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AIDS and art: Stevan Talevski's latest photography exhibit



Stevan Talevski, whose family is originally from Macedonia, has worked as a photographer for four years. His photography business is called Cielo (meaning "sky" in Spanish) Studio. He primarily does documentary work, as well as event and family photography. In November of 2008, he traveled to South Africa with Warehouse 242. He took photos of the people and scenes he saw on his visit. These photos will be featured in Warehouse 242's upcoming exhibition Making AIDS Work: Stories of Beauty and Affliction. The opening reception for the exhibition will go down on May 29, from 7-10 p.m. at Warehouse 242. The exhibition will continue through the summer. For more information, go to

Creative Loafing: How did you become involved with Warehouse 242?

Stevan Talevski: When I arrived in Charlotte seven years ago, it was the one church that I related with the most. It is a non-traditional Christian church that accepts normal people.

You visited South Africa in November of 2008 with Warehouse 242. What kinds of images did you make it your goal to capture on camera and why?

It was a difficult task. I wanted to capture the reality of the AIDS pandemic that is ripping Africa apart. However, it was also important to capture the dignity of the people and the culture. It was important to capture more than a relief organization image. I wanted to capture the beauty that lives between suffering.

Were there scenes you saw on the trip that were too disturbing to take photos of?

It's always disturbing to see someone dying from a disease that is preventable and manageable. I kept the dignity of the individual my number one priority. In many cases, the victims wanted their photo taken in hopes it would help fight AIDS and prevent future victims. It humbles me immensely. I hope I serve them well.

The exhibit is called Making AIDS Work: Stories of Beauty and Affliction. Why this title?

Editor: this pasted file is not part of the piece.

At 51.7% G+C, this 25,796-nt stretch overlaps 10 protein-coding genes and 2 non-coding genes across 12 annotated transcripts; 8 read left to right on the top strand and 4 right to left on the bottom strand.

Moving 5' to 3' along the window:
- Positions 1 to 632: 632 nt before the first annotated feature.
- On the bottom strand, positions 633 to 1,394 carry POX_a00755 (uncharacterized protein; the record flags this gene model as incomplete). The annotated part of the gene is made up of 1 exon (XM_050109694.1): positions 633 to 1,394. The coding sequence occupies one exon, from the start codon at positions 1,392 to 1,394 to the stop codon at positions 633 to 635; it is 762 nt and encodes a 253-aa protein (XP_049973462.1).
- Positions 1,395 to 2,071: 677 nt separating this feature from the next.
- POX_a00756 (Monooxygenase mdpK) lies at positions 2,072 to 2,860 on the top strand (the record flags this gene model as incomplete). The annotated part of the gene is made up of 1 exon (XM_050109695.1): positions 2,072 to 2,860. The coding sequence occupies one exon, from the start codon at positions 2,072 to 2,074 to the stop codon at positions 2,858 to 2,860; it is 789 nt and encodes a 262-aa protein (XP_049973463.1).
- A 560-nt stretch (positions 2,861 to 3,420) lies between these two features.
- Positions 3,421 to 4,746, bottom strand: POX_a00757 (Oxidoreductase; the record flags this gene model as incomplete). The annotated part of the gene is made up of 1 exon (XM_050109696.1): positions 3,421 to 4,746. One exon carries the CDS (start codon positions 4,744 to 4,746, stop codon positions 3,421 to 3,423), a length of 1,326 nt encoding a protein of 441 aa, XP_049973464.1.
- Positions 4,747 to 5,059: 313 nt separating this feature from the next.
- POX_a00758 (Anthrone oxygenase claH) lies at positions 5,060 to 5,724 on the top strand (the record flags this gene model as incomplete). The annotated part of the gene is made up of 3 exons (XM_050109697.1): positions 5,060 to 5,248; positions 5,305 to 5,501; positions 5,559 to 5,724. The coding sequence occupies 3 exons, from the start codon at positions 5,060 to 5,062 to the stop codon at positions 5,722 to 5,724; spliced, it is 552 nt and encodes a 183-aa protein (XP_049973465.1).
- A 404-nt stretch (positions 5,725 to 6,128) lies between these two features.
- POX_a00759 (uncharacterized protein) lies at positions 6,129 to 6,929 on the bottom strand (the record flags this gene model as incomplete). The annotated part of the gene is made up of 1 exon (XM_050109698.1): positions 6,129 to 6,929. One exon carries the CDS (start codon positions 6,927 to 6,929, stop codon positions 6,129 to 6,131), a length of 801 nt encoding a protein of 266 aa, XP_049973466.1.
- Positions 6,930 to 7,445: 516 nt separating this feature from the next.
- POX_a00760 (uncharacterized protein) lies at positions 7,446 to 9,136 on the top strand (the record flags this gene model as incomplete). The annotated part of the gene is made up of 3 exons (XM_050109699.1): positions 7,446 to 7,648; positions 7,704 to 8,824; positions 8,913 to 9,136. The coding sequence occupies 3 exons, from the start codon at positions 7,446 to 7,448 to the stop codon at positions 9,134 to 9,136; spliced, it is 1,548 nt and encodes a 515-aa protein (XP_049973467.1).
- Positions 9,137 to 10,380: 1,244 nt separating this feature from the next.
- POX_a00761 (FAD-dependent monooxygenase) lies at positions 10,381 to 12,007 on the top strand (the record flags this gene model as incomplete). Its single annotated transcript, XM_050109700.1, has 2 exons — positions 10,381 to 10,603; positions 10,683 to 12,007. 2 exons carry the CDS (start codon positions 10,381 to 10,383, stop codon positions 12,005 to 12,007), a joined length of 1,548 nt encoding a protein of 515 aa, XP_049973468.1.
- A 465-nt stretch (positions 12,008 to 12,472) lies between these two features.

The reality is that until HIV/AIDS is cured, we have to live with it. We have to make it work. We have no choice. We do, however, have a choice to join the fight to prevent, educate, show compassion, and weigh in on the lives of people that are no different than you and I and our children. When you do this, you see the beauty between the suffering and a joy that warms your soul. It is a spiritual connection.

What did you learn from the trip?

I learned that AIDS and Africa do not have to be overwhelming. Everyone can make a difference. You do this by engaging Africans one African at a time. By simply engaging from the heart, you will make a difference in another's.

How can the Charlotte community help the people of South Africa? In what ways does this exhibit aim to help?

The Charlotte community can support efforts by joining us during the gallery opening on May 29. All proceeds will go to the Africa fund that promotes Income Generating Activity (IGA). IGA provides African communities support to drive sustaining businesses like farming, peanut butter manufacturing, livestock breeding, etc. We believe that economic health drives stability needed to fight AIDS. It is really simple. In order to treat HIV, you need ARV's (Anti-Retroviral Vaccinations). To take ARV's, you need to have nutritional meals every day. To have nutritional meals, you need money to buy food. To make money, you need businesses. This solves a problem and preserves dignity.

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